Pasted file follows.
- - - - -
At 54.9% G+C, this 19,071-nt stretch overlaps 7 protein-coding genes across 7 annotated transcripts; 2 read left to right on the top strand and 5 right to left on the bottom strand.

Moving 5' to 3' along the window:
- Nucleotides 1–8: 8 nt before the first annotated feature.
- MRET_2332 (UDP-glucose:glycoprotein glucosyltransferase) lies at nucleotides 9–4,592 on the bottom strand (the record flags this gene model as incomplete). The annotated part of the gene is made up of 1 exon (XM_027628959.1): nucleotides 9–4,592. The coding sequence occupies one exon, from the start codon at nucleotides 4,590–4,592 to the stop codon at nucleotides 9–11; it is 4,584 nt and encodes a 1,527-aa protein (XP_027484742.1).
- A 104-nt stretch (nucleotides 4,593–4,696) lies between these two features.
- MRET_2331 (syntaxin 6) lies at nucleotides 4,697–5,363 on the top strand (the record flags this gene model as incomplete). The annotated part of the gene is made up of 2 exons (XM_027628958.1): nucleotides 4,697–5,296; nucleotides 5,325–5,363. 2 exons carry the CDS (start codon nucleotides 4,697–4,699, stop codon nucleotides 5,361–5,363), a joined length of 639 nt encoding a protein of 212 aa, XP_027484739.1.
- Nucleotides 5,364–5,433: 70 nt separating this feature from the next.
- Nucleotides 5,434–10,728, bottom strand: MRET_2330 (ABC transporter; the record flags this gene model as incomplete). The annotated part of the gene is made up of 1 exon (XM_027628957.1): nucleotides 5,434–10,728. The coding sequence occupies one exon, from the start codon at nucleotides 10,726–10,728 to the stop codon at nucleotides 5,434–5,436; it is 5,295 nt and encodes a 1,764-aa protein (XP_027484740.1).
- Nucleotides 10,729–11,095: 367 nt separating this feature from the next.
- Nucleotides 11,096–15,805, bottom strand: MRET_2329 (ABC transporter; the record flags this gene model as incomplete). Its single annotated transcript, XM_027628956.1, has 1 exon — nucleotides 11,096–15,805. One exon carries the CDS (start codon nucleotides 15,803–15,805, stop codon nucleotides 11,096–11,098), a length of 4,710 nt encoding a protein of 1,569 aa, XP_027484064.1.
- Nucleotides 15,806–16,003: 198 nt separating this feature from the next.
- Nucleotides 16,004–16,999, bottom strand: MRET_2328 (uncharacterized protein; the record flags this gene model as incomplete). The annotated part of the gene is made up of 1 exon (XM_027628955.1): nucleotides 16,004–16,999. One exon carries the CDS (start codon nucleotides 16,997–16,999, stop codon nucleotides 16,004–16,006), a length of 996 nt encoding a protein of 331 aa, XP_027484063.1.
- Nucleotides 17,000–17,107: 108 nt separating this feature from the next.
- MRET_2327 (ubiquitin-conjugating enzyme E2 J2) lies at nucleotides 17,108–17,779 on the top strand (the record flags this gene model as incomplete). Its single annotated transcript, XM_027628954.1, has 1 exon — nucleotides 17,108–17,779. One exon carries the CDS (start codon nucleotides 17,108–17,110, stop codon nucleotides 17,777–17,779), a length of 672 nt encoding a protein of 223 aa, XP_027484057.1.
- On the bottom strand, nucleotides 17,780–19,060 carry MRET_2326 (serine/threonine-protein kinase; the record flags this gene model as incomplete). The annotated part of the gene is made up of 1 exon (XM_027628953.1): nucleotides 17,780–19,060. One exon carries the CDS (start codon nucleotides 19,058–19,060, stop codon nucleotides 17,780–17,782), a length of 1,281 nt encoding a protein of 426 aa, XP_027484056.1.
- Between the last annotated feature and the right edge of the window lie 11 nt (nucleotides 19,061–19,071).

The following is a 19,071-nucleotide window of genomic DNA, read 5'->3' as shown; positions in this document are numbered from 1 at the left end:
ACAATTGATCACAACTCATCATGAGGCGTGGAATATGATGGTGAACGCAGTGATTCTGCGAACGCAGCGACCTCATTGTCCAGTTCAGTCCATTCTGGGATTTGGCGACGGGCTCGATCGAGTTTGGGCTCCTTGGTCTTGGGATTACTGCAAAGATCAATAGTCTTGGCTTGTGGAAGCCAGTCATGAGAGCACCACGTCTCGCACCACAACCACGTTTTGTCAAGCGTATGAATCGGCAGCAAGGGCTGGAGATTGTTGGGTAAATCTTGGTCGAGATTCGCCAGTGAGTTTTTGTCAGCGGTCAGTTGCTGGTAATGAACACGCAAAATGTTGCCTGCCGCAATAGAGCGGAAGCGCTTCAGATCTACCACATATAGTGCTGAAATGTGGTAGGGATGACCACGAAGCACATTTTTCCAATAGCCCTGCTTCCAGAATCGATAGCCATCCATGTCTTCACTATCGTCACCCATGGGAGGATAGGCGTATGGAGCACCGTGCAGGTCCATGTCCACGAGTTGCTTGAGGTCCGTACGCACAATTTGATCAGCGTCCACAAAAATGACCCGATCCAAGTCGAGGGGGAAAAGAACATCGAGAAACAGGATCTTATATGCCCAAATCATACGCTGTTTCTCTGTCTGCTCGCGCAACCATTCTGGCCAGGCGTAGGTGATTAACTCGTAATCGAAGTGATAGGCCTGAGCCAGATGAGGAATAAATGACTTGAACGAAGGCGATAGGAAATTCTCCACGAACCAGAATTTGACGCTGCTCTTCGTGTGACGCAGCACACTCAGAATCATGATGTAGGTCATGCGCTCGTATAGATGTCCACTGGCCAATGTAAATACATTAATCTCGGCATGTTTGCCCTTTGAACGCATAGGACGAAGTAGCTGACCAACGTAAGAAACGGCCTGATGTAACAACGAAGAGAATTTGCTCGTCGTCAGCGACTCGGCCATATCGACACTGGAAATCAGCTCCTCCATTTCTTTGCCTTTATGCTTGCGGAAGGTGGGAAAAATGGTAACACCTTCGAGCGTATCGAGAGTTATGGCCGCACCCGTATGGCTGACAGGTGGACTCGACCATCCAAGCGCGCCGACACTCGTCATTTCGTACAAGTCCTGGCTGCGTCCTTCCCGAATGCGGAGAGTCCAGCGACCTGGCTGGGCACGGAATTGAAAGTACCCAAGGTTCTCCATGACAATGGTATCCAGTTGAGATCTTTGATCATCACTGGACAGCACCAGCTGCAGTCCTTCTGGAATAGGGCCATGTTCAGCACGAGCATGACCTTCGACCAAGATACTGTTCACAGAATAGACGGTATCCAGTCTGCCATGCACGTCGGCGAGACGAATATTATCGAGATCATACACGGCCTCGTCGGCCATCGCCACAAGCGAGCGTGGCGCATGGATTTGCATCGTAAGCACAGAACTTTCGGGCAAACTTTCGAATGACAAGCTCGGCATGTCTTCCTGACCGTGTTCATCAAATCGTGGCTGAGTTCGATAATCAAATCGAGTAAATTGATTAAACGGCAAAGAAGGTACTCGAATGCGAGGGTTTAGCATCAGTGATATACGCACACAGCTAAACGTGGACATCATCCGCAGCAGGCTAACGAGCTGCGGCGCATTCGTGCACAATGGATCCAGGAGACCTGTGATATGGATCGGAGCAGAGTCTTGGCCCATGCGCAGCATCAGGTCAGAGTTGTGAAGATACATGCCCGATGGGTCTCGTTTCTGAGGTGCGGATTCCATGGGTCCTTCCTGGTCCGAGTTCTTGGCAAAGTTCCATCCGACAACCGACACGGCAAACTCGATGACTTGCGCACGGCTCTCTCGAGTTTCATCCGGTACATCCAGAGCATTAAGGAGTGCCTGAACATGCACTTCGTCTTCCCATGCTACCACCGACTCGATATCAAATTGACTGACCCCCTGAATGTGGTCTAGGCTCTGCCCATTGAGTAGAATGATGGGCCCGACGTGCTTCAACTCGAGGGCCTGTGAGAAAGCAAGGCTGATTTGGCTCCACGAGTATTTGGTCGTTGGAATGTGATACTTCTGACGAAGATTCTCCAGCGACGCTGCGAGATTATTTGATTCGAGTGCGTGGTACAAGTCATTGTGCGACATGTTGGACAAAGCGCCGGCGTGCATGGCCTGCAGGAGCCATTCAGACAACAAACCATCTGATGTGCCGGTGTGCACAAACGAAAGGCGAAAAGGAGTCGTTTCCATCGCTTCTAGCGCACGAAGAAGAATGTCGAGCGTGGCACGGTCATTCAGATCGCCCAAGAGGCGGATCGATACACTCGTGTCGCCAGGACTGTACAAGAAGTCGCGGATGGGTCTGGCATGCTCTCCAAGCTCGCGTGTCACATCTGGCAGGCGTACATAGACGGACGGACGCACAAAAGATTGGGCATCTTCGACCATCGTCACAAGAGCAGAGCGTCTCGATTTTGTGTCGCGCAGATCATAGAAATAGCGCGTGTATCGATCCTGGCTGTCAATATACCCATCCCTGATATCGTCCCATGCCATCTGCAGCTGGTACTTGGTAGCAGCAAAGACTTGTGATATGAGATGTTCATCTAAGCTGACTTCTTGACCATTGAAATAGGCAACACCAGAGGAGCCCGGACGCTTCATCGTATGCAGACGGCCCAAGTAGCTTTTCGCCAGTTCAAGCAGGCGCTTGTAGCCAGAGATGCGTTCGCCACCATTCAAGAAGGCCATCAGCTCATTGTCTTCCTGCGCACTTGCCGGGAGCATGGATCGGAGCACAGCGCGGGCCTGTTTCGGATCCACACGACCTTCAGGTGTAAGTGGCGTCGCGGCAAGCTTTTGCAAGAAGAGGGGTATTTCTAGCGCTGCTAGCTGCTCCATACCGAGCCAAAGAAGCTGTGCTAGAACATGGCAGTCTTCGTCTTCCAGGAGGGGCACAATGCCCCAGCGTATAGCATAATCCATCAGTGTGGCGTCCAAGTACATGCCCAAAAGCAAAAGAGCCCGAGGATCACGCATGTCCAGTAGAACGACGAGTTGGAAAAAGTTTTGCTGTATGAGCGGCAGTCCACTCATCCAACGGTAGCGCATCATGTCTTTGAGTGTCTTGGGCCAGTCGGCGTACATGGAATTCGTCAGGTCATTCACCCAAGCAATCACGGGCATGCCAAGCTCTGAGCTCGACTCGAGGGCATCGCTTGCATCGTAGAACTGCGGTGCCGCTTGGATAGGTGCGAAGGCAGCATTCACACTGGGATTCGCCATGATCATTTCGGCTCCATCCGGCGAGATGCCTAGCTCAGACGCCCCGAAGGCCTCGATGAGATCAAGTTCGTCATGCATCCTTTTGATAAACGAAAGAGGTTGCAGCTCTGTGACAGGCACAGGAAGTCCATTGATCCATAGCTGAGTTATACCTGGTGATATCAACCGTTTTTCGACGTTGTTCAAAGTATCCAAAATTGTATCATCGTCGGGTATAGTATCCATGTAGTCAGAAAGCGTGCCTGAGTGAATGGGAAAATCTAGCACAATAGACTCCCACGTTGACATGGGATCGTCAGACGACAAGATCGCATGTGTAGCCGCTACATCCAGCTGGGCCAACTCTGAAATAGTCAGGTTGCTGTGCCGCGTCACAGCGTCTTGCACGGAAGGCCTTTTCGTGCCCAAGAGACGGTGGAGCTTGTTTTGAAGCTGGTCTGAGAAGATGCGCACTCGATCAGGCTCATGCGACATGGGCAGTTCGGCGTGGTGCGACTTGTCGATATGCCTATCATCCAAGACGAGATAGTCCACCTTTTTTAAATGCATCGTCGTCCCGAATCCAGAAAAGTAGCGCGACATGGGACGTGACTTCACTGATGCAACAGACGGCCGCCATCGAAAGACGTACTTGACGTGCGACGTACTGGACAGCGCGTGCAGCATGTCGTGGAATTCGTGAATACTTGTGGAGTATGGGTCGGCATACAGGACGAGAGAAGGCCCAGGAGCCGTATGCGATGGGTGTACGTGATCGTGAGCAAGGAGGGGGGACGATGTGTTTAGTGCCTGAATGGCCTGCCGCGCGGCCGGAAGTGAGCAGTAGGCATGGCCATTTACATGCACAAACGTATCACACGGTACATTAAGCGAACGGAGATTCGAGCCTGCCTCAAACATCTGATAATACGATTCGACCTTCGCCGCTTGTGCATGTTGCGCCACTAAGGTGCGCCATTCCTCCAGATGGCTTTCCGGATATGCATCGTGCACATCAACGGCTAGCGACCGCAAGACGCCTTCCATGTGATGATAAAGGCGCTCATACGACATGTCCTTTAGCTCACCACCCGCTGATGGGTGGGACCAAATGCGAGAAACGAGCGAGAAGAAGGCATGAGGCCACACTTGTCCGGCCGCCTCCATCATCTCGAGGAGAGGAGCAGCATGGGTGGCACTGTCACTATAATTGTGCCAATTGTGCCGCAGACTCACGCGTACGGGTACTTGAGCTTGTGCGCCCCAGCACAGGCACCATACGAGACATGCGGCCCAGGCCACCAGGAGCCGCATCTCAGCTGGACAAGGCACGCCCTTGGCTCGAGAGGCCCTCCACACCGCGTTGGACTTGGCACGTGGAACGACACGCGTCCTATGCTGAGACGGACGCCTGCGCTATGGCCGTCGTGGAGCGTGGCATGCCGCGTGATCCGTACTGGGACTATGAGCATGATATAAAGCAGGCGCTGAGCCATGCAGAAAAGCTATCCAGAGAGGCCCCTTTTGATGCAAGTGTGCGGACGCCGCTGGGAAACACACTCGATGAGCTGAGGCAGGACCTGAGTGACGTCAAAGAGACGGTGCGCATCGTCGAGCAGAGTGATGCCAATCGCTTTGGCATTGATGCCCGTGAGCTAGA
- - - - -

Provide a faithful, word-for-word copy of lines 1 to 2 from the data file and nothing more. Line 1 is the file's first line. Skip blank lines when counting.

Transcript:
At 54.9% G+C, this 19,071-nt stretch overlaps 7 protein-coding genes across 7 annotated transcripts; 2 read left to right on the top strand and 5 right to left on the bottom strand.

Moving 5' to 3' along the window: